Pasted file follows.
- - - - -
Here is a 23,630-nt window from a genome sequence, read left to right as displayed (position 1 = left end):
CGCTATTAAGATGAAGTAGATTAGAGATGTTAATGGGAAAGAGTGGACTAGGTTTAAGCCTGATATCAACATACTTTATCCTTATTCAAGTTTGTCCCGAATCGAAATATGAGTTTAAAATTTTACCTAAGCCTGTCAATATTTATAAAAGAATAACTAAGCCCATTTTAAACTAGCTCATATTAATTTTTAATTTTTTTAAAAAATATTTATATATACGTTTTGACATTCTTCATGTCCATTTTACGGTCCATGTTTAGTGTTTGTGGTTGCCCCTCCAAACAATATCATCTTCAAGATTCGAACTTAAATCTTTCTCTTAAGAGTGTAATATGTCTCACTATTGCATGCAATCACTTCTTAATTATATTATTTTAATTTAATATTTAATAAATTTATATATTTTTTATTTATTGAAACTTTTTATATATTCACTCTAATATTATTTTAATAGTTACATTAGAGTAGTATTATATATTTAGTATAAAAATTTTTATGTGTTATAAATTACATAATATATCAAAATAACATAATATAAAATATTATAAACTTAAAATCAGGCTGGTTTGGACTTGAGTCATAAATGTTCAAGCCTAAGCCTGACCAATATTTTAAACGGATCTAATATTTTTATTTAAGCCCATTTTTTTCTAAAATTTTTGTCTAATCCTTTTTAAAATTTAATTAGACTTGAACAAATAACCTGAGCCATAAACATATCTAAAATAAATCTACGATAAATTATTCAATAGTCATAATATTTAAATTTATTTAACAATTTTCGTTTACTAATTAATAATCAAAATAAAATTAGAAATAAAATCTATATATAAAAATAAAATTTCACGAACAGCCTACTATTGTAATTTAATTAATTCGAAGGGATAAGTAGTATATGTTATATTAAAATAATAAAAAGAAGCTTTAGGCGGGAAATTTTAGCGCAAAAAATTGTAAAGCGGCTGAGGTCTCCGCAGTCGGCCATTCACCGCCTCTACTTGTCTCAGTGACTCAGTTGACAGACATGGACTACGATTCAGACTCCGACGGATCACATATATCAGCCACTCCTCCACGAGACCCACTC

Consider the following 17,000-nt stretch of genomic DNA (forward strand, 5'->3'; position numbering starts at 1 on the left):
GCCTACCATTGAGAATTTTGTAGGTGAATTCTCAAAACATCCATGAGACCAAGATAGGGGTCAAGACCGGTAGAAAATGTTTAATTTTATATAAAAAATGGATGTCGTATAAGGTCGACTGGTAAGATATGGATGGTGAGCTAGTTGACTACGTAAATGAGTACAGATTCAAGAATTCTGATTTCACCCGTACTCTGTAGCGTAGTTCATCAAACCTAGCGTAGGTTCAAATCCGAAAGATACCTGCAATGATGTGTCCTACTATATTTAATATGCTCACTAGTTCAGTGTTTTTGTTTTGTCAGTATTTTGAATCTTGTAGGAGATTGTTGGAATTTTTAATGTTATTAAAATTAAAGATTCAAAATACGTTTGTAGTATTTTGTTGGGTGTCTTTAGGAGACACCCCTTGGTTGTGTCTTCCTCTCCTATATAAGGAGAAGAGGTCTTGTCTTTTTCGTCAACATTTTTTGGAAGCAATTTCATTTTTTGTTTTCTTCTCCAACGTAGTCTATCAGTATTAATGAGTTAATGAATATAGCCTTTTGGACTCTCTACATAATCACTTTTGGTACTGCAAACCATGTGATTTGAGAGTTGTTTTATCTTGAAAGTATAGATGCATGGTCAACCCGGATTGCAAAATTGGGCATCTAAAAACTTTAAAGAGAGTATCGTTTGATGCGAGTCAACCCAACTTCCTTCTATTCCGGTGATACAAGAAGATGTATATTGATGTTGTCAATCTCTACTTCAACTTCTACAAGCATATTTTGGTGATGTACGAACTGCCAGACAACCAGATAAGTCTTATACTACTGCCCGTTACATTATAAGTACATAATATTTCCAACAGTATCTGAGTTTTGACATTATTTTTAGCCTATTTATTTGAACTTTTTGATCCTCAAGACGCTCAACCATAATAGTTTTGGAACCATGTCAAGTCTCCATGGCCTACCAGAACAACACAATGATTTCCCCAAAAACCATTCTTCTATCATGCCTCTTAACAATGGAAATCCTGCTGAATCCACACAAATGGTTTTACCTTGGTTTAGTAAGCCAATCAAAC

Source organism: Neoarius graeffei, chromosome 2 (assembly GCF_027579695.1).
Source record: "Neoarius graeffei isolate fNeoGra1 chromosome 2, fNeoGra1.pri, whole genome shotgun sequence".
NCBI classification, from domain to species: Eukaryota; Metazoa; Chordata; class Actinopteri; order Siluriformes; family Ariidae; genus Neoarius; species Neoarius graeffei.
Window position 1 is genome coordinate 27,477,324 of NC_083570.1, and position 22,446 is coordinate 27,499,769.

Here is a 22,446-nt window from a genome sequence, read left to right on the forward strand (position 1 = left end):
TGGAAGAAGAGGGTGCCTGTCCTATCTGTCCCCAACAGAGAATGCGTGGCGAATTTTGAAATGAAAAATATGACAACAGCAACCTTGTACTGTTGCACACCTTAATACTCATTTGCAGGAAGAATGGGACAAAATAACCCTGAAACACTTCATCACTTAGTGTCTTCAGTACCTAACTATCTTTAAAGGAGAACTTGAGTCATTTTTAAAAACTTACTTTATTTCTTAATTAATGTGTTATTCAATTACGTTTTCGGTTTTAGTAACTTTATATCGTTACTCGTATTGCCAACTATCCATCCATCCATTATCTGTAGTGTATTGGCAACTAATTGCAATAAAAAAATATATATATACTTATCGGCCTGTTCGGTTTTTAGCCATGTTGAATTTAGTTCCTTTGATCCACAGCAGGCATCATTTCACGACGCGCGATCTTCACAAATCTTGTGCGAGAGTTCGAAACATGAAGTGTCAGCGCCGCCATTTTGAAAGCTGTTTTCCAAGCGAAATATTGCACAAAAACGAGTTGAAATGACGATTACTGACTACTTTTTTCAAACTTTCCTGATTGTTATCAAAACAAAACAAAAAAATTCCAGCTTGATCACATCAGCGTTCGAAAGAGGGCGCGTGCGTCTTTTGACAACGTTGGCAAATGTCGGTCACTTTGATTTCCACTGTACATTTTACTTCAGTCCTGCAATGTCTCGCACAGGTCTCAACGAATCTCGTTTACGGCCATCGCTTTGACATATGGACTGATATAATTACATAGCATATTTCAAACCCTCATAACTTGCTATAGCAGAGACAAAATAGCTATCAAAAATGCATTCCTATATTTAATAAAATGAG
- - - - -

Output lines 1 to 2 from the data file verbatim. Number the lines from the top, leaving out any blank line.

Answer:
Here is a 23,630-nt window from a genome sequence, read left to right as displayed (position 1 = left end):
CGCTATTAAGATGAAGTAGATTAGAGATGTTAATGGGAAAGAGTGGACTAGGTTTAAGCCTGATATCAACATACTTTATCCTTATTCAAGTTTGTCCCGAATCGAAATATGAGTTTAAAATTTTACCTAAGCCTGTCAATATTTATAAAAGAATAACTAAGCCCATTTTAAACTAGCTCATATTAATTTTTAATTTTTTTAAAAAATATTTATATATACGTTTTGACATTCTTCATGTCCATTTTACGGTCCATGTTTAGTGTTTGTGGTTGCCCCTCCAAACAATATCATCTTCAAGATTCGAACTTAAATCTTTCTCTTAAGAGTGTAATATGTCTCACTATTGCATGCAATCACTTCTTAATTATATTATTTTAATTTAATATTTAATAAATTTATATATTTTTTATTTATTGAAACTTTTTATATATTCACTCTAATATTATTTTAATAGTTACATTAGAGTAGTATTATATATTTAGTATAAAAATTTTTATGTGTTATAAATTACATAATATATCAAAATAACATAATATAAAATATTATAAACTTAAAATCAGGCTGGTTTGGACTTGAGTCATAAATGTTCAAGCCTAAGCCTGACCAATATTTTAAACGGATCTAATATTTTTATTTAAGCCCATTTTTTTCTAAAATTTTTGTCTAATCCTTTTTAAAATTTAATTAGACTTGAACAAATAACCTGAGCCATAAACATATCTAAAATAAATCTACGATAAATTATTCAATAGTCATAATATTTAAATTTATTTAACAATTTTCGTTTACTAATTAATAATCAAAATAAAATTAGAAATAAAATCTATATATAAAAATAAAATTTCACGAACAGCCTACTATTGTAATTTAATTAATTCGAAGGGATAAGTAGTATATGTTATATTAAAATAATAAAAAGAAGCTTTAGGCGGGAAATTTTAGCGCAAAAAATTGTAAAGCGGCTGAGGTCTCCGCAGTCGGCCATTCACCGCCTCTACTTGTCTCAGTGACTCAGTTGACAGACATGGACTACGATTCAGACTCCGACGGATCACATATATCAGCCACTCCTCCACGAGACCCACTC